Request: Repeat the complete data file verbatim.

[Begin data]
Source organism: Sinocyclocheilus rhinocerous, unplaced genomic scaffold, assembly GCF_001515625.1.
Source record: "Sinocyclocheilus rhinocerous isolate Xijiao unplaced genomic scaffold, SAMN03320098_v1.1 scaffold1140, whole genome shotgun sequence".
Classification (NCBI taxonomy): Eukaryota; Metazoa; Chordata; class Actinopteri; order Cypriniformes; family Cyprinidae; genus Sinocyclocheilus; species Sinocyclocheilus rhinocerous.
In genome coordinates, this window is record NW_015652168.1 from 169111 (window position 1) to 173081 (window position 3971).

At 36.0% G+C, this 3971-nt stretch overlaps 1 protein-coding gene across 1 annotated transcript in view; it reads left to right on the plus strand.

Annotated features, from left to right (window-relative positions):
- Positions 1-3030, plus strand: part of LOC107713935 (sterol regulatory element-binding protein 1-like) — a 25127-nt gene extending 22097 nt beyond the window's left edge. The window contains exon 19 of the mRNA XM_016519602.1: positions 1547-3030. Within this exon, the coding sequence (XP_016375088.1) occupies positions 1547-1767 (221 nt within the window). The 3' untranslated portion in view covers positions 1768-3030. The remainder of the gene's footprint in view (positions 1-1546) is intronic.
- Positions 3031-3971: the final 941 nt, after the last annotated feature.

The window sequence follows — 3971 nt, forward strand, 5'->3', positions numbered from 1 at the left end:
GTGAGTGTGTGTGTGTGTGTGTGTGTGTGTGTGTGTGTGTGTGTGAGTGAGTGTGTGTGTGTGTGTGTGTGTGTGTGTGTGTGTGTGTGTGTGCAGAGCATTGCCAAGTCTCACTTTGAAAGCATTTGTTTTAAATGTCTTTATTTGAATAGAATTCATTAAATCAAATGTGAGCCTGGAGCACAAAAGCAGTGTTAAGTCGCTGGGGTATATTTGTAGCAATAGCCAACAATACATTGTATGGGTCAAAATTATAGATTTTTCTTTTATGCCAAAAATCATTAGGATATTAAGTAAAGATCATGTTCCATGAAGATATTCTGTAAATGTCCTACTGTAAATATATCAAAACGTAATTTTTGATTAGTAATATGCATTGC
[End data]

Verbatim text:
Source organism: Sinocyclocheilus rhinocerous, unplaced genomic scaffold, assembly GCF_001515625.1.
Source record: "Sinocyclocheilus rhinocerous isolate Xijiao unplaced genomic scaffold, SAMN03320098_v1.1 scaffold1140, whole genome shotgun sequence".
Classification (NCBI taxonomy): Eukaryota; Metazoa; Chordata; class Actinopteri; order Cypriniformes; family Cyprinidae; genus Sinocyclocheilus; species Sinocyclocheilus rhinocerous.
In genome coordinates, this window is record NW_015652168.1 from 169111 (window position 1) to 173081 (window position 3971).

At 36.0% G+C, this 3971-nt stretch overlaps 1 protein-coding gene across 1 annotated transcript in view; it reads left to right on the plus strand.

Annotated features, from left to right (window-relative positions):
- Positions 1-3030, plus strand: part of LOC107713935 (sterol regulatory element-binding protein 1-like) — a 25127-nt gene extending 22097 nt beyond the window's left edge. The window contains exon 19 of the mRNA XM_016519602.1: positions 1547-3030. Within this exon, the coding sequence (XP_016375088.1) occupies positions 1547-1767 (221 nt within the window). The 3' untranslated portion in view covers positions 1768-3030. The remainder of the gene's footprint in view (positions 1-1546) is intronic.
- Positions 3031-3971: the final 941 nt, after the last annotated feature.

The window sequence follows — 3971 nt, forward strand, 5'->3', positions numbered from 1 at the left end:
GTGAGTGTGTGTGTGTGTGTGTGTGTGTGTGTGTGTGTGTGTGTGAGTGAGTGTGTGTGTGTGTGTGTGTGTGTGTGTGTGTGTGTGTGTGTGCAGAGCATTGCCAAGTCTCACTTTGAAAGCATTTGTTTTAAATGTCTTTATTTGAATAGAATTCATTAAATCAAATGTGAGCCTGGAGCACAAAAGCAGTGTTAAGTCGCTGGGGTATATTTGTAGCAATAGCCAACAATACATTGTATGGGTCAAAATTATAGATTTTTCTTTTATGCCAAAAATCATTAGGATATTAAGTAAAGATCATGTTCCATGAAGATATTCTGTAAATGTCCTACTGTAAATATATCAAAACGTAATTTTTGATTAGTAATATGCATTGC